Q I am due to retire next year and am thinking of buying a property with my PRSA (Personal Retirement Savings Account) pension fund, mainly to use for a rental income. I don’t have enough in my pension so I would like to top it up with a small mortgage. Is this possible with the new IORP pension rules?
A The implementation of IORP II (Institutions for Occupational Retirement Provision) has changed the landscape for pension property investment, according to Glenn Gaughran, head of business development at the Independent Trustee Company (ITC). IOPR II is a European Directive that seeks to enhance the governance and management of pension schemes.
The directive means lending in a pension is no longer allowable and no more than 50pc of the pension can be invested in unregulated assets such as property, Mr Gaughran said. However, as the changes only apply to occupational or company pension schemes, you can choose to invest in property using your PRSA without limitations if you wish.
This also applies to the likes of Buy-Out Bonds and ARFs. Property loans are generally arranged with the lender, in conjunction with your financial and mortgage advisers. Pension borrowing is always granted on a limited recourse basis, meaning that the lender cannot pursue the assets of the trustees or the pension scheme member in the case of default.
Only the property purchased can be used as a security with the maximum loan term being 15 years, Mr Gaughran said. You mention that you are due to retire next year so it is important to be aware that all loans must be repaid in full before retirement. He recommends you talk through any investment decisions with your financial adviser.
Buying property with your pension fund can be an attractive investment option due to the favourable income tax rules on rental income and the exemption from capital gains tax on profit when the property is eventually sold.
Q I recently had a minor day-case procedure to remove a skin tag. The consultant charged me a consultation fee and I also completed a claim form for my health insurance. Is this correct and will this be fully covered?
A The out-patient charge is the standard consultation fee, according to Dermot Goode of TotalHealthCover.ie. So you were charged correctly for the consultation, he said. But many minor surgeries are covered by your insurer as they are listed as approved day-case procedures by the insurers. These are treated like a hospital or in-patient claim.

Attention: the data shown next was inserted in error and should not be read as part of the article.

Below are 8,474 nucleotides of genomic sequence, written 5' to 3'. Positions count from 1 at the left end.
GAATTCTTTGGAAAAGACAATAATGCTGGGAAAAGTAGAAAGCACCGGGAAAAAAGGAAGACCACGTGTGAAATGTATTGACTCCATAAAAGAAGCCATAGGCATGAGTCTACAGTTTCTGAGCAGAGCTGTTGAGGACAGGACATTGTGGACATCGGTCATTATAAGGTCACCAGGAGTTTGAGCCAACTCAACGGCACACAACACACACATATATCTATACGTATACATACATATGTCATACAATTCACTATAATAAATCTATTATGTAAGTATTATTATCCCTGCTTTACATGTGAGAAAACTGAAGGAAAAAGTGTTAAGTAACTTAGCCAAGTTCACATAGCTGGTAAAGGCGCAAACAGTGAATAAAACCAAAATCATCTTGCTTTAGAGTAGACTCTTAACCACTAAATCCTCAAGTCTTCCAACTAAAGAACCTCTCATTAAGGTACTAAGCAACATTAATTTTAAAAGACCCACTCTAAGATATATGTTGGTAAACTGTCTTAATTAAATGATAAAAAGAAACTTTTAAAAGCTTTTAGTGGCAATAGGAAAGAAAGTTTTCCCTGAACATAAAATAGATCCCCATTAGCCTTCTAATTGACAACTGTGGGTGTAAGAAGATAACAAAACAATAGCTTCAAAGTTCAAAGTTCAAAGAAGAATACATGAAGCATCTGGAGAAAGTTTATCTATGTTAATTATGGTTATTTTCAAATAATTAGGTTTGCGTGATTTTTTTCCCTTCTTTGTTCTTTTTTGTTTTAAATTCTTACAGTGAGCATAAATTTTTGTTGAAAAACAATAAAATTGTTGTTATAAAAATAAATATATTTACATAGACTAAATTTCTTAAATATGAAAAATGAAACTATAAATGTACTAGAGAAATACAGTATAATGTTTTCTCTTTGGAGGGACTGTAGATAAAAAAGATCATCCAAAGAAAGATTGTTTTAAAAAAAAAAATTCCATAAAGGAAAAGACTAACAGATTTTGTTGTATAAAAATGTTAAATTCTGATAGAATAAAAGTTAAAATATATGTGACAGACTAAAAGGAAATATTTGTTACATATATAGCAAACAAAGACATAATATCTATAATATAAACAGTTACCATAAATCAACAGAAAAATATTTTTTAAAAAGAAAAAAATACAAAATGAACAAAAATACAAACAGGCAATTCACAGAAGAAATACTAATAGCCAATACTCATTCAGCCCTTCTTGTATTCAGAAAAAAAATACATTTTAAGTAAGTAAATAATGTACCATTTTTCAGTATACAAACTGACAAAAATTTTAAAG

This means you complete the claim form which is sent to the insurer and the insurer discharges the benefit directly to the hospital or consultant involved. Most plans cover these day-case procedures, subject to a small excess per claim, Mr Goode said.
If you hold a good corporate plan, you should be able to reclaim 50pc to 75pc of the out-patient consultation fee with no excess to pay first.
You can normally ‘scan and send’ this to your insurer for an immediate refund and any portion not covered can be included in your end-of-year tax claim. If you do not have a good corporate plan with this out-patient benefit included, make sure you complete a full review of your cover prior to the next renewal date, he said.
Q I have been with the same car insurer for the last five years. My friends keep telling me that their premiums have gone down since they switched, but mine hasn’t. I know I should probably change, but I still consider myself to be on a fairly good deal. Is it worth switching?
A The message here in unequivocal – shopping around is the only way to ensure you are getting the best deal on motor insurance, said Jonathan Hehir, the managing director of Insuremycars.ie.
You might have found the cheapest rate when you signed up with your current provider five years ago, but it is very unlikely that company represents the best value now for your policy needs, he said. If any life circumstances that might impact your car insurance rates have changed during that time there is a better chance of finding a lower cost rate with another provider.
For example, you might have bought a new car, put a named driver on your policy, or moved house. Contact a reputable broker, as they will have the facility to scour the market for you every year and avail of offers and discounts among providers that might not ordinarily be available directly to customers.